• At one point in Mischief Makers, you must play as Teran instead of Marina. Teran has dramatically different abilities and controls.
  • Almost standard in Real Time Strategy games with multiple campaigns. Finishing as one and moving on to the next starts the player back at learning to operate the new army's units and buildings like a green recruit.
    • StarCraft's campaigns follow a logical story and difficulty order, but the first few Zerg and Protoss levels spoon-feed the new base and unit concepts.
    • Subverted in Total Annihilation : Kingdoms, which caused this to be viewed by some people as a negative trait, in spite of the fact that you are learning all four factions equally.
  • Chaos Legion has one stage playable for Arcia Rinslet, the gun-toting young girl that Sieg befriended earlier. She can't summon Legions but can use super-charged shots in place of that. However, an unlockable feature is to play as her in all stages (though she lacks a majority of the cutscenes).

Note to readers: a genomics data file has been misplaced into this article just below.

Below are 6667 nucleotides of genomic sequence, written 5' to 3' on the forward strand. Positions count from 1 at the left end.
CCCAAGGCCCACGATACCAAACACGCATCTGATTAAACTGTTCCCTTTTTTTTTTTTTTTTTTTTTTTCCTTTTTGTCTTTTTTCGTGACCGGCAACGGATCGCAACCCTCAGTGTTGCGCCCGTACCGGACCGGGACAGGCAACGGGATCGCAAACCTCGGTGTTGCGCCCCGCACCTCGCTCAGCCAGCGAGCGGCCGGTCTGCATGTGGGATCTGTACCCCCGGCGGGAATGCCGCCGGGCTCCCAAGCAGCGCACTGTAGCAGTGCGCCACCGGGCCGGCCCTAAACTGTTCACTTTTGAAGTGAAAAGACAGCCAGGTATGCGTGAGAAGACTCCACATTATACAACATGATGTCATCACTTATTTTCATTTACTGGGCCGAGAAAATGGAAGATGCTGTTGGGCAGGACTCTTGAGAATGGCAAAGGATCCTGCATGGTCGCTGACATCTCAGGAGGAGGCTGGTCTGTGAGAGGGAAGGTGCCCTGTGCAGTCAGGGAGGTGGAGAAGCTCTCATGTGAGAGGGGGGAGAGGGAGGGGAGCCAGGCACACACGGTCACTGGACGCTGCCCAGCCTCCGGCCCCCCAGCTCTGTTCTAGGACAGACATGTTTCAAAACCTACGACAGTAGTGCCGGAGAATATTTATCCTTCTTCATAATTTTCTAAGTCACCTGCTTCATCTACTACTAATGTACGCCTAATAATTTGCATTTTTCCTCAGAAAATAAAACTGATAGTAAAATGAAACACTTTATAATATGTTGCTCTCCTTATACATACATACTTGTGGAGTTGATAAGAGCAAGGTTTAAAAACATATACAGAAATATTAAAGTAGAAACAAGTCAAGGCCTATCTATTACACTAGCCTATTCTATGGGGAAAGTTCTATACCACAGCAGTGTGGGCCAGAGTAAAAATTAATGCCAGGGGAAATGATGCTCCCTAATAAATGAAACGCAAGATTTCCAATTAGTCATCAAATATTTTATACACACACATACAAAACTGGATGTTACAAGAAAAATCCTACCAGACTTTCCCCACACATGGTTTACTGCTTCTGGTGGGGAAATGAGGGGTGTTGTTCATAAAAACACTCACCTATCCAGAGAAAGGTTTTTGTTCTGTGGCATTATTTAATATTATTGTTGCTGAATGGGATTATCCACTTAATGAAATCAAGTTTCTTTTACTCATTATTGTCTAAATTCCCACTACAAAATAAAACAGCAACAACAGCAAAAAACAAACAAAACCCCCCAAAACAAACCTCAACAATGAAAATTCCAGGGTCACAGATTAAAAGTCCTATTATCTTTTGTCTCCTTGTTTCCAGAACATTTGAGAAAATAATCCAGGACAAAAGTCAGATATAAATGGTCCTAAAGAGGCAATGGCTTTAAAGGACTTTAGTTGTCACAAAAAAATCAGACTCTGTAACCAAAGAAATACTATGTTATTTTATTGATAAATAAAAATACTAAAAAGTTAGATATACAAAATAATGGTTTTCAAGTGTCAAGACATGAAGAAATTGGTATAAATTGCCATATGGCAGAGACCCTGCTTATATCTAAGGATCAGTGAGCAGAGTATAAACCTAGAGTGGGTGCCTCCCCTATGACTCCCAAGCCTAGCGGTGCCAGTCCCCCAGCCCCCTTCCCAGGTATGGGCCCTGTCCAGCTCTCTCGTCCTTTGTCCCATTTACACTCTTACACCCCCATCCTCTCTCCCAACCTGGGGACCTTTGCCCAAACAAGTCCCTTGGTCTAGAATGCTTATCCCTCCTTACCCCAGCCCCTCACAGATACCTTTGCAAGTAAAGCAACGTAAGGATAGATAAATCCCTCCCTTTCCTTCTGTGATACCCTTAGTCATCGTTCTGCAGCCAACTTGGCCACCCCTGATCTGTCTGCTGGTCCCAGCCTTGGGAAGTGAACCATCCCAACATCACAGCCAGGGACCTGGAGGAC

• In the original Breath of Fire I, Ryu tours through two city-dungeons on his local continent before arriving at Winlan where the game switches over to Nina, who is at a much lower level, as she goes off on a quest unrelated to the Dark Dragons. And then you have to save her.
    • Later on in the same game, you switch to greedy fish-merchant Gobi after the heroes are stranded on a desert island; he's the only one who can venture underwater and pick up the MacGuffin needed to escape.
  • Call of Juarez was built around this shtick; alternating between the stealthy Billy and the heavily armed Reverend Ray in a game of cat and mouse where you play both feline and rodent. Generally, you'd play most levels twice: Once, sneaking around the area avoiding detection from bandits and the like, and then again while blowing away everyone. While quoting Bible verse.
  • In the first Fatal Frame game, you play the tutorial level as Mafuyu, then switch to his sister Miku for the rest of the game.